Readers Without Borders

For many years I avoided buying books at Borders’ web site for the very reasons you’re probably thinking right now: they were overpriced and their stock was curiously limited. While I made regular browsing and buying visits to stores around Chicago (my son’s library was nicely padded out by their expansive children’s section), I dreaded receiving Borders gift cards. If I shopped at a Borders store, I’d have to search a hour or more for anything I’d like. If I shopped at the site I’d spend an hour or more trying to find what I wanted, then another half hour searching for a used copy at a price slightly higher than what I’d pay for a new book/CD/DVD at Amazon. Yes, white people problems, I know, but admit that it’s a little frustrating.

One day I thought, “Hold on a second. I used to order books through bookstores for years. If they didn’t have a copy, most stores—especially the chains—could search around and see if another branch had a copy.” Because of Amazon,  it’d been a very long time since I’d done that. Brilliant! Genius!

The next day I went to the Borders on State and Randolph. I found a clerk and told her I couldn’t find a book on the shelves, and a search on their computers revealed that they didn’t have any in the store. So, I asked, could they order me a copy for pick up the next day?

“Sure!” she said, beaming. “All I had to do was visit and order it there. Then it would be sent to the store for pick up.

“Uh…” I said. “Yeah, okay.” I saw no point in entering into a discussion, but can you guess what immediately occurred to me?

Right. If I visited their site at home, why would I need to return to the store? Factoring in shipping and handling, I’d probably pay just as much, with the county taxes, as if I’d bought it at their store. I suppose there was some basic “shipping” fee involved in sending a copy of the book from, say, Skokie to downtown Chicago, but they’d still be ahead, wouldn’t they? I think I ended up buying the book online—which was good for the company, but a loss to the store, yes?

So, not really surprised at the current turn of events. Wow. I still remember the days when the box stores were pricing smaller independent bookstores out of existence. I never thought for a moment they’d fall themselves. Again, wow. I feel bad for all the people losing their jobs because of poor marketing and management decisions.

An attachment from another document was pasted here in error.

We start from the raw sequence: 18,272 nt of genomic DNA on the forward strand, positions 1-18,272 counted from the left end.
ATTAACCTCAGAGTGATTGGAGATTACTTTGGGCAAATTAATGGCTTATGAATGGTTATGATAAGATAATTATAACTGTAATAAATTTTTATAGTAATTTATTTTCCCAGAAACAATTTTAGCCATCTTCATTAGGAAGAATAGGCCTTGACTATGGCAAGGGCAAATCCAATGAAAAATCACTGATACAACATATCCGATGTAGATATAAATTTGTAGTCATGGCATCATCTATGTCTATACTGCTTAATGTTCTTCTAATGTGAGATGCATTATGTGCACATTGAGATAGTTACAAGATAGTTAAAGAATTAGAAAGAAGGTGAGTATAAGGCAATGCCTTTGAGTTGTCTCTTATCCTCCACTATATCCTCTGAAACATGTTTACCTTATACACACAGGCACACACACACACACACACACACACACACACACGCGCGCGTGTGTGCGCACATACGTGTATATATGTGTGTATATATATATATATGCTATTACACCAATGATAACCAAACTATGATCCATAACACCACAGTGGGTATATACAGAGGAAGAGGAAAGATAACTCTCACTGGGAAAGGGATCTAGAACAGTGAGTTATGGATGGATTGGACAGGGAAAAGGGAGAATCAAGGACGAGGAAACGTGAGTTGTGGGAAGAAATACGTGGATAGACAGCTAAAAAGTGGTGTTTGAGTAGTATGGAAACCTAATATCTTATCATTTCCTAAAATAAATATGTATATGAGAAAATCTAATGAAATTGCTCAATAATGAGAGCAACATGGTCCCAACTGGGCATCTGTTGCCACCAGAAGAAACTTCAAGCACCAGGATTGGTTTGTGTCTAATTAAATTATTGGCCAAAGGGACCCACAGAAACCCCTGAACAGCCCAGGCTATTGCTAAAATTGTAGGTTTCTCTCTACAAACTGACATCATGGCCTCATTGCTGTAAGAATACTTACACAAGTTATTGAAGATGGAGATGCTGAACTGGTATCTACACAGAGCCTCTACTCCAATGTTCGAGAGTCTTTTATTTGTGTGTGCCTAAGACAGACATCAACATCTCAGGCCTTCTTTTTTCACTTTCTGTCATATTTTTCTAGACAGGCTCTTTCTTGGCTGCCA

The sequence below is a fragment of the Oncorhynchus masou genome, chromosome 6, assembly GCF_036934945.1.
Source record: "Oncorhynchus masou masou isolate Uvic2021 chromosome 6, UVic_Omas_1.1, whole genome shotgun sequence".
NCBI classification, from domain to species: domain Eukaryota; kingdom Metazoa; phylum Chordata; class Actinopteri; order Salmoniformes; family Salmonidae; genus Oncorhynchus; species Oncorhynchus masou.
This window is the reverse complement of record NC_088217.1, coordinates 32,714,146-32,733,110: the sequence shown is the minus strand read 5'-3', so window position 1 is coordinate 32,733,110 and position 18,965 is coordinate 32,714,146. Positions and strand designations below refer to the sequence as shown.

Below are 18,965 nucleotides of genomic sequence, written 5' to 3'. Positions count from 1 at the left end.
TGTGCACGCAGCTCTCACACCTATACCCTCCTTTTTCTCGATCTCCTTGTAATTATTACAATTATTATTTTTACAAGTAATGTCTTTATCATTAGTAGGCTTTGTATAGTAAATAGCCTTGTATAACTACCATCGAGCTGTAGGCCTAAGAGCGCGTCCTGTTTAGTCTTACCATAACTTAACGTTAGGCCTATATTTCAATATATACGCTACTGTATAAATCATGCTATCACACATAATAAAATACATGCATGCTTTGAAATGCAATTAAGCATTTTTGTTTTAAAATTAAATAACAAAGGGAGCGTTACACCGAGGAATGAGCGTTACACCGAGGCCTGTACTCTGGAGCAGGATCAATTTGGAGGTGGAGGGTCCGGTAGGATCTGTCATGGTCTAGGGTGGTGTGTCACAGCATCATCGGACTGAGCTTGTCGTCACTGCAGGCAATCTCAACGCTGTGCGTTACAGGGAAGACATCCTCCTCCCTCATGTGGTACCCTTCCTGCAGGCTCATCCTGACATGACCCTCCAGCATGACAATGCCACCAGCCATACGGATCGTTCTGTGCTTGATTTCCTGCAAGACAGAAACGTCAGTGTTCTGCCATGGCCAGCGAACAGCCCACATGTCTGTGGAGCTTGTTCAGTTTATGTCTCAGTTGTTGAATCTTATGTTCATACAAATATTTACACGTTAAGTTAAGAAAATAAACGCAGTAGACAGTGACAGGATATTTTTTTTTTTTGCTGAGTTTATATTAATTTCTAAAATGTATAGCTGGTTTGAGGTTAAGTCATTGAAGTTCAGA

Things I Never Understood During My Tenure on LiveJournal

1. The large number of people who, whenever I posted admonishments against people who annoyed me in meatspace, thought I was speaking directly to them—against all evidence and even across state lines.

Me: Curse you, foul creature, for failing to submit those TPS reports before the 3 p.m. meeting. I damn thee!

Commenter: What? When did I do this? Why are you so mad at me?

Me: Beg pardon? You know I’m talking about work, right?

Commenter: Well, how am I supposed to know that?

2. The number of people who felt a need to fix my attitude about everything.

Me: Dammit! I hate it when people put piccalilli on my hamburger.

Commenter 1: Hey, that’s not fair, Dan. A lot of people LIKE piccalilli. Maybe you need to give it… and them… a chance.

Commenter 2: Yeah, Dan, I’m not sure what brought that on. Don’t you think you’re being a little unfair?

Me: Huh? I personally don’t like piccalilli. That’s all I’m saying.

Commenter 1: I’ve never heard of anyone who didn’t like piccallili.

Me: Sure you did. Me. Right now.

Commenter 2: No, I don’t think so.

3. Those who thought that when I offered an opinion on something they enjoyed immediately assumed I believed they were idiots.

Me: Man, fuck Kajagoogoo. Other people can like them, but I hate them. Fucking Kajagoogoo. And fuck bucatini pasta too.

Commenter: LOOK, I can LIKE Kajagoogoo and bucatini pasta if I want to, and your ARROGANT and ELITIST attitude has NOTHING TO DO WITH IT.

Me: All right. I’m just saying I personally don’t like Kajagoogoo and bucatini pasta, because…


4. The folks who felt the need to provide ongoing reviews of my posts.

Me: To get to the other side! And that’s why that chicken crossed the road. Chortle chortle!

Commenter: This wasn’t as funny as that post you made May 5, 2003. Why don’t you write posts like that anymore?

Me: Uh, because they already done been written, boss?

Commenter: Well, if you just want to sit back on your laurels I suppose that’s a good answer. Also, you know that post where you said, “Remember when candy bars were as thick as a baby’s torso?” Well, I don’t remember that.

Me: I figured some people wouldn’t since it didn’t happen.

Commenter: Yes, but how is that post relevant to me? To my needs and memories?

Me: You know, I’d love to help you find what you’re looking for, but I’m not sure what it is or where you lost it. In fact, I’m pretty sure it doesn’t exist.

Commenter: Also, this post is going on too long. And I know I never wrote this. In fact, there aren’t any posts that look exactly like this one, so I think none of this stuff happened.

Me: Um, sez you?

Commenter: I smugly sit back, now that I have made my point.

Me: What?